When Kazuo Ishiguro’s novel Never Let Me Go was first published in 2005, it found itself shortlisted for the Booker Prize, the Arthur C Clark Award and also the National Book Critics Circle Award. TIME Magazine named it the best novel of 2005 and also placed in the TIME 100 Best English-Language Novels from 1923 to 2005. Happily, thanks to an extremely sensitive screenplay by Alex Garland and beautiful direction by US director Mark Romanek, Never Let Me Go (2010) succeeds in presenting a timeless story of love and hope, encased within a unique dystopian world. Cathy H (Carey Mulligan) is a girl who has always known her destiny.
Brought up in a seemingly ordinary boarding school, she and her best friends Ruth (Kiera Knightley) and Tommy (Andrew Garfield) have been told since birth that they are different from other children: special, more important. Their physical well-being is tantamount, they receive regular medical checks and are taught to understand – and not only understand, but accept – that their life spans are fated to be much shorter than that of other human beings. The world we’re watching, we soon realise with growing unease, is not the one we live in. The children of Hailsham are clones, created to donate organs to those who need them. Their only destiny is to grow up, to donate, and when their bodies can take no more, to die before middle age. However, and sort of wonderfully, this is not the pressing issue for Cathy H.
Carey Mulligan is heartbreakingly lovely as our protagonist, a girl who grows up aching for a life she feels she will never experience, and we fall in love with Tommy through her eyes – Andrew Garfield’s innocent, easy charm making it a happy task. Keira Knightley is satisfyingly annoying as the jealousy ridden Ruth, though when her part gets a little more taxing she struggles to keep up with her co-stars. Generally though, the three work well as a group of friends both sure and unsure of what the future will hold, and Romanek’s strong grip on the story means that our attention never wavers.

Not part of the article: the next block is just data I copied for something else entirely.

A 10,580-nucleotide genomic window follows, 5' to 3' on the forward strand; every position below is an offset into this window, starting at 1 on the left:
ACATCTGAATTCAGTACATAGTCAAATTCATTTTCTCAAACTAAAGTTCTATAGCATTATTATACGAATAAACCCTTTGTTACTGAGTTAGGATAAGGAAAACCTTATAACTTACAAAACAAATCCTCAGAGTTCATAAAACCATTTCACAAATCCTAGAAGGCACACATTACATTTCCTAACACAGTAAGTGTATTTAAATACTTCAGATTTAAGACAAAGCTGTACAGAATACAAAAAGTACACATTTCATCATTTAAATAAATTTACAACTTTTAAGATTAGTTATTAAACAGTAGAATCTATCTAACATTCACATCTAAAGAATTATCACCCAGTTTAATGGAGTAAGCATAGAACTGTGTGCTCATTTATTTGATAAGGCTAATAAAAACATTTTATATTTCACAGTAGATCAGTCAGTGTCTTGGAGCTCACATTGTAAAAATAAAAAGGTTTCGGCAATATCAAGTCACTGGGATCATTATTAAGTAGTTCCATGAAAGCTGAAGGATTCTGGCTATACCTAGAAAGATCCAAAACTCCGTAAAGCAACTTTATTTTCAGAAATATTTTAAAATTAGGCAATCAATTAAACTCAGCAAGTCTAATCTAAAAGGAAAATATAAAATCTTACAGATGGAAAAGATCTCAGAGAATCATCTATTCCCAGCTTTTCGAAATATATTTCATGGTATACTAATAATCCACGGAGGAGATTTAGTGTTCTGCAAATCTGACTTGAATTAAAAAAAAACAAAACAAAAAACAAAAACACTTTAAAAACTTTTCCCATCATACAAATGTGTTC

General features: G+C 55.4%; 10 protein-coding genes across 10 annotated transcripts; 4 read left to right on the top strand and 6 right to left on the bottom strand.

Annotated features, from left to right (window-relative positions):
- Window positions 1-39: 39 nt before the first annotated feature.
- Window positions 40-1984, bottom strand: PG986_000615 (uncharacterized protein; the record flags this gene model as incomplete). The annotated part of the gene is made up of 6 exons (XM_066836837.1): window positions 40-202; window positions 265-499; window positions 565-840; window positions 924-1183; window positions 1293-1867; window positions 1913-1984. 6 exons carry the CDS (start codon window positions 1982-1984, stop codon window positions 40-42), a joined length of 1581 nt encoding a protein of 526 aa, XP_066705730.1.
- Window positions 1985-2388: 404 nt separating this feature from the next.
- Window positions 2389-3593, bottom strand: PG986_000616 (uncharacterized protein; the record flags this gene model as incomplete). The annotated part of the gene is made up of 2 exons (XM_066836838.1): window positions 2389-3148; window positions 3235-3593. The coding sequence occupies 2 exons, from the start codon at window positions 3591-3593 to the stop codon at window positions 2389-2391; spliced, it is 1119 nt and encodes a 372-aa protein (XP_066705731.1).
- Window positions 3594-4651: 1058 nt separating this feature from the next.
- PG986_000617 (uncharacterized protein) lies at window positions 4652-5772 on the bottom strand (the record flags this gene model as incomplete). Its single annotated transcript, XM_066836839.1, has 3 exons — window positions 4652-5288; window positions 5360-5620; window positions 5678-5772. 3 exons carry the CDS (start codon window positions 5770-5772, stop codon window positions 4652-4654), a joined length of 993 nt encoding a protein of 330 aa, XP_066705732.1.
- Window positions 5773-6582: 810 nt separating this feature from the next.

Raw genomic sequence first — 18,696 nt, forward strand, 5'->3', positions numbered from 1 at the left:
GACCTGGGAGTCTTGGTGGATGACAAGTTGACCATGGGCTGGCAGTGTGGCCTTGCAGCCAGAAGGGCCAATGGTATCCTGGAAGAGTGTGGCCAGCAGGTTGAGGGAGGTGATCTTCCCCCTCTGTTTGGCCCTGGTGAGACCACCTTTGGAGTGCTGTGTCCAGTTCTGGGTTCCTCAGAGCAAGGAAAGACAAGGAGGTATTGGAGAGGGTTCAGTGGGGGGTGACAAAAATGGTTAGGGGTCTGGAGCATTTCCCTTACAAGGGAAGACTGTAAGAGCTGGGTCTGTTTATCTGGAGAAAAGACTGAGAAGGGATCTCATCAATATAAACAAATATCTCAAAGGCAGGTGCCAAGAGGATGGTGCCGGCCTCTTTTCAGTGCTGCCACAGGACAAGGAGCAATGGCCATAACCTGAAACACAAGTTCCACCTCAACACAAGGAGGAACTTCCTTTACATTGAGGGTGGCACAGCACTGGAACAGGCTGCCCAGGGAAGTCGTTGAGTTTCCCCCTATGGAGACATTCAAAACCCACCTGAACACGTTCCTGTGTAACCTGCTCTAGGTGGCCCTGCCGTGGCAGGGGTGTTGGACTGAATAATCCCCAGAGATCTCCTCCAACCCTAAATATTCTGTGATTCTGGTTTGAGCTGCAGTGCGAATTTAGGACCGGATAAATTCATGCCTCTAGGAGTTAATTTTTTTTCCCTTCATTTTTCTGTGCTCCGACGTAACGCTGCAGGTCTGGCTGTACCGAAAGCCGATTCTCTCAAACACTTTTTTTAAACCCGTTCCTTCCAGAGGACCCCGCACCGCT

Tragic, beautiful and simultaneously strange and familiar, Never Let Me Go serves a unique slant on the universal human condition. Though set in a world apart from our own, its differences only serve to highlight the painful hopes, fears and disappointments we all share. Ultimately the audience is left pondering not just the terrifying destinies of the lives we have just followed, but the purpose of our own, unique paths. Mr. Ishiguro, you can now breathe out – they haven’t let you down.